The ugly side of 'environmental wins' in the pandemic

COVID-19 may be putting a dent in pollution, but we can't lose sight of how it's devastating humanity.

An empty crosswalk in downtown Seattle

A pedestrian crosses an empty intersection at 3rd Avenue and Pine Street in downtown Seattle, March 30, 2020. (Matt M. McKnight/Crosscut)

With so much going wrong, everyone wants to feel hopeful about something, especially the natural world, which so rarely sees big wins.

As a science and environment reporter, I get it.

Like so many of you, one of my big concerns when I first started reporting on the coronavirus and how it is completely destabilizing human society was what this might mean for the environment and all the living creatures we impact. Our attention is rightfully focused on the immediate and huge losses of human life and the gaping holes in social safety nets many of us take for granted.  But a few months into the crisis, I thought readers might have the bandwidth to start looking outside of ourselves at environmental consequences that may also affect us down the line. 

Don't miss Hannah's story: With more people staying home, Washington skies are cleaner

Of the early environmental impacts, one area of change had clear data behind it. With commuting and industrial activity down everywhere, air around the globe was cleaner. Here in Washington, analysts say the types of emissions reductions we're seeing are likely most related to traffic.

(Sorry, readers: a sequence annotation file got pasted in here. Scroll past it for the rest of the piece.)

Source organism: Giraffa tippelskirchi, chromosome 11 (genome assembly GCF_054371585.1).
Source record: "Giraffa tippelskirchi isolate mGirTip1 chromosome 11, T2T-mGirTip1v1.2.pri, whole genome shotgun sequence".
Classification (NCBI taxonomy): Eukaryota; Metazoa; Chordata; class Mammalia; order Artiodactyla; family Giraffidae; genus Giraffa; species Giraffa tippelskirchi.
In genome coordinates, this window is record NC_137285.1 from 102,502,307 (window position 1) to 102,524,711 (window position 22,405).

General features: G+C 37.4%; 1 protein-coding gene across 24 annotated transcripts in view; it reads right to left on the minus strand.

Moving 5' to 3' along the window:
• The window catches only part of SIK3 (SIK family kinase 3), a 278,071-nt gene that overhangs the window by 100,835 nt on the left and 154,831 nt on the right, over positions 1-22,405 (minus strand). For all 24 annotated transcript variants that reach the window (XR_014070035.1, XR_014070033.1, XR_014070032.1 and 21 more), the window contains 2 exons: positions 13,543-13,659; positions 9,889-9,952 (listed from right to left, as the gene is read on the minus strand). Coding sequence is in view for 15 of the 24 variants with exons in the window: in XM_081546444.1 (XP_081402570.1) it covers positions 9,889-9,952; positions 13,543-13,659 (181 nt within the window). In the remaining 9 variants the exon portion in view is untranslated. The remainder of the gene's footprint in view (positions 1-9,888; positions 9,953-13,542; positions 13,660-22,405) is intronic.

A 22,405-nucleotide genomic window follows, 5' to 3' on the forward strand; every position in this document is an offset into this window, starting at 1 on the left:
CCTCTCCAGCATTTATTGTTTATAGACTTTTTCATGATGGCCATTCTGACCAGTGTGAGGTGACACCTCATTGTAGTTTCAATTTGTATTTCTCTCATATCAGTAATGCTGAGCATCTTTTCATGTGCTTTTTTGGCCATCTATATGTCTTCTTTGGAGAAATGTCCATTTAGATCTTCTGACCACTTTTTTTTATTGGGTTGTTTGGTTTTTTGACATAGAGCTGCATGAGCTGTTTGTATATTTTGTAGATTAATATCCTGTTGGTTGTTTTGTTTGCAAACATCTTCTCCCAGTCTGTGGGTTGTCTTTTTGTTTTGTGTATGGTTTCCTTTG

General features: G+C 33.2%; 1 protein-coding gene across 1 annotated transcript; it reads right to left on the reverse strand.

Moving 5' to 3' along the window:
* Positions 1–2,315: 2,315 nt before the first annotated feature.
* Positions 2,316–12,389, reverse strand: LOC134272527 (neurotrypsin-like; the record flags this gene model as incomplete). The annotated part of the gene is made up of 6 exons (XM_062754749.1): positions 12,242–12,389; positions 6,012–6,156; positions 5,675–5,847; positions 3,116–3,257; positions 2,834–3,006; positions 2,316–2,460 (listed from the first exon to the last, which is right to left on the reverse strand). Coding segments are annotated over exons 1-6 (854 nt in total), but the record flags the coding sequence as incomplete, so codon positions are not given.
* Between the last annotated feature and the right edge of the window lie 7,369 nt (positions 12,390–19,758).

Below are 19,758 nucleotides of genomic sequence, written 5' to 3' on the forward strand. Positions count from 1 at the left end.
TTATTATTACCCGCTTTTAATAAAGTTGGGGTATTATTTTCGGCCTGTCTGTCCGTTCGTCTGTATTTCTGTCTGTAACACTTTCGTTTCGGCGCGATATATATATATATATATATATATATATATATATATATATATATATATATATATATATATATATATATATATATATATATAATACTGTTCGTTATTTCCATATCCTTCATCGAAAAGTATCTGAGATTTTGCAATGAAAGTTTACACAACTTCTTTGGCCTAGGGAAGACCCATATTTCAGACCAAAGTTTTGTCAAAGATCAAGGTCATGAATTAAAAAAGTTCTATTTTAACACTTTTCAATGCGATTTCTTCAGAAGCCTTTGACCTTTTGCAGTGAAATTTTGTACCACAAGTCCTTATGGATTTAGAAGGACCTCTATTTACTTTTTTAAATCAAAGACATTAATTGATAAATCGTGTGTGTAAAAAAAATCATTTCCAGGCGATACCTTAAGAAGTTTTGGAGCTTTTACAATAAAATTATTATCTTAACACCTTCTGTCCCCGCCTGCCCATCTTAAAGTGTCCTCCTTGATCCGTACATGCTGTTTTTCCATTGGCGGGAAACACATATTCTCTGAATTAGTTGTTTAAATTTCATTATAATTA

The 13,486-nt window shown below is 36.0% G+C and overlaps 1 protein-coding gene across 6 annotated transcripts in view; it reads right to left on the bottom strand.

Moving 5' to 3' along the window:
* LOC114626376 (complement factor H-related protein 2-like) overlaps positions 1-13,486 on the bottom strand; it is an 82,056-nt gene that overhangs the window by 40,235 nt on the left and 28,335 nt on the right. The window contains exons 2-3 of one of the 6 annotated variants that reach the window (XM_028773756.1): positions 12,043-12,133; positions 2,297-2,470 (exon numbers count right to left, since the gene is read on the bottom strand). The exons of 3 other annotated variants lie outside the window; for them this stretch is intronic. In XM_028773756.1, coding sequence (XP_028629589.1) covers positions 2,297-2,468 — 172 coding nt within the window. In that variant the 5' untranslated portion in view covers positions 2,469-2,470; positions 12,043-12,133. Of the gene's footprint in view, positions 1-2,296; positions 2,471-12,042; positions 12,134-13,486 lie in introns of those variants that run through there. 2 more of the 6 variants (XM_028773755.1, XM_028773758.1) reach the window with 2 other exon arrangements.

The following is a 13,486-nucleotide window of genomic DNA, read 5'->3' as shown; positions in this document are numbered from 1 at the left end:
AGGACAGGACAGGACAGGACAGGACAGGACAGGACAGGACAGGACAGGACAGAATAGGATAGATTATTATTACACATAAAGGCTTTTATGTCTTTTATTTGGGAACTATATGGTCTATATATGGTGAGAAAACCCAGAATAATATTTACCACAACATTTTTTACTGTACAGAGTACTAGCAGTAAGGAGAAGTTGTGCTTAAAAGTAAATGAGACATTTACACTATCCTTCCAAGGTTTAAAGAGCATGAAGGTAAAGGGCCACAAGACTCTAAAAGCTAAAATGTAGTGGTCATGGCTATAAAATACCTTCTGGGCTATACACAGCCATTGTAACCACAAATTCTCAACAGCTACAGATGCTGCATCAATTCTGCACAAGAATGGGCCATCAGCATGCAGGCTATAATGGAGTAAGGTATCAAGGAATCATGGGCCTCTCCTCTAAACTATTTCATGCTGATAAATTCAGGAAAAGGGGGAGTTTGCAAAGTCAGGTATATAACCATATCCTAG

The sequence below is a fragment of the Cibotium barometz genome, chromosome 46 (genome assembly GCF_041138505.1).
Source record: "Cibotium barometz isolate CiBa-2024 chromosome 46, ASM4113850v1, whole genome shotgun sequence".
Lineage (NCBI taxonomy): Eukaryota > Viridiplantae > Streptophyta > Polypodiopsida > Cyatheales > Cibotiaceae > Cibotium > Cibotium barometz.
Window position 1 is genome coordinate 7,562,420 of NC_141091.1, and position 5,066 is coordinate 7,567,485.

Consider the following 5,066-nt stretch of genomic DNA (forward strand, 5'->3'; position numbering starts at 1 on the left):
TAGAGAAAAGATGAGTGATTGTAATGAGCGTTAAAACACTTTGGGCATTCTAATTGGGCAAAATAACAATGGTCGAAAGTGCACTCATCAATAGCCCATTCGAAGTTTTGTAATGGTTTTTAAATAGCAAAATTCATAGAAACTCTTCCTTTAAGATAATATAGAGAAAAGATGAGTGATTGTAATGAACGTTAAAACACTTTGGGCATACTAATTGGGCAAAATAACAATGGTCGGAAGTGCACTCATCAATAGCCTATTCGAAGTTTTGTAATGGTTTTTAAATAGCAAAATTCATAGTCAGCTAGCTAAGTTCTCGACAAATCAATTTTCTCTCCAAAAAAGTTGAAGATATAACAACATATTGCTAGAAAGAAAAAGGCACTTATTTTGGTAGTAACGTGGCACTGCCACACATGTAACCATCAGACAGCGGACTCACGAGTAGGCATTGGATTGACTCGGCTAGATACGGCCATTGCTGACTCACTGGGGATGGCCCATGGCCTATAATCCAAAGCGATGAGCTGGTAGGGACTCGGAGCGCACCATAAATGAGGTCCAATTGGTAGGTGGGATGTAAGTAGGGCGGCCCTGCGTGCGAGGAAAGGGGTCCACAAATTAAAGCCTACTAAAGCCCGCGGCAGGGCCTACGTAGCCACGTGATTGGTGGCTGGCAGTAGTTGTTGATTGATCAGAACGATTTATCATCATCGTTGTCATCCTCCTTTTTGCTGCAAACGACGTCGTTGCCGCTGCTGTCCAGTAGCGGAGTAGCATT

But it's not yet clear this is really a win, and the way some people are talking about it is downright inhumane.

For one, these brief emissions changes may make only a little dent in reducing decades of pollution. Without systemic changes to how we live and work, air this clean isn't likely to be maintained. But more importantly, they stem from tragedy. When we grasp at positive narratives without recognizing the limitations and destruction behind them, we risk losing not only our rational perspective, but our humanity. The air is cleaner because people can't work, because people are dying. Celebrating that there are fewer people around to pollute the world, as some people have, is mind-bogglingly off-base.

We can't let ourselves cling to flimsy good news with so much at stake — but learning the “why” behind environmental changes like decreased emissions can help us better appreciate the impacts of the way we’re living in the world.

This story was first published in Crosscut's Weekly newsletter. Want to hear more from reporters like Hannah Weinberger? Sign up for the newsletter, below.

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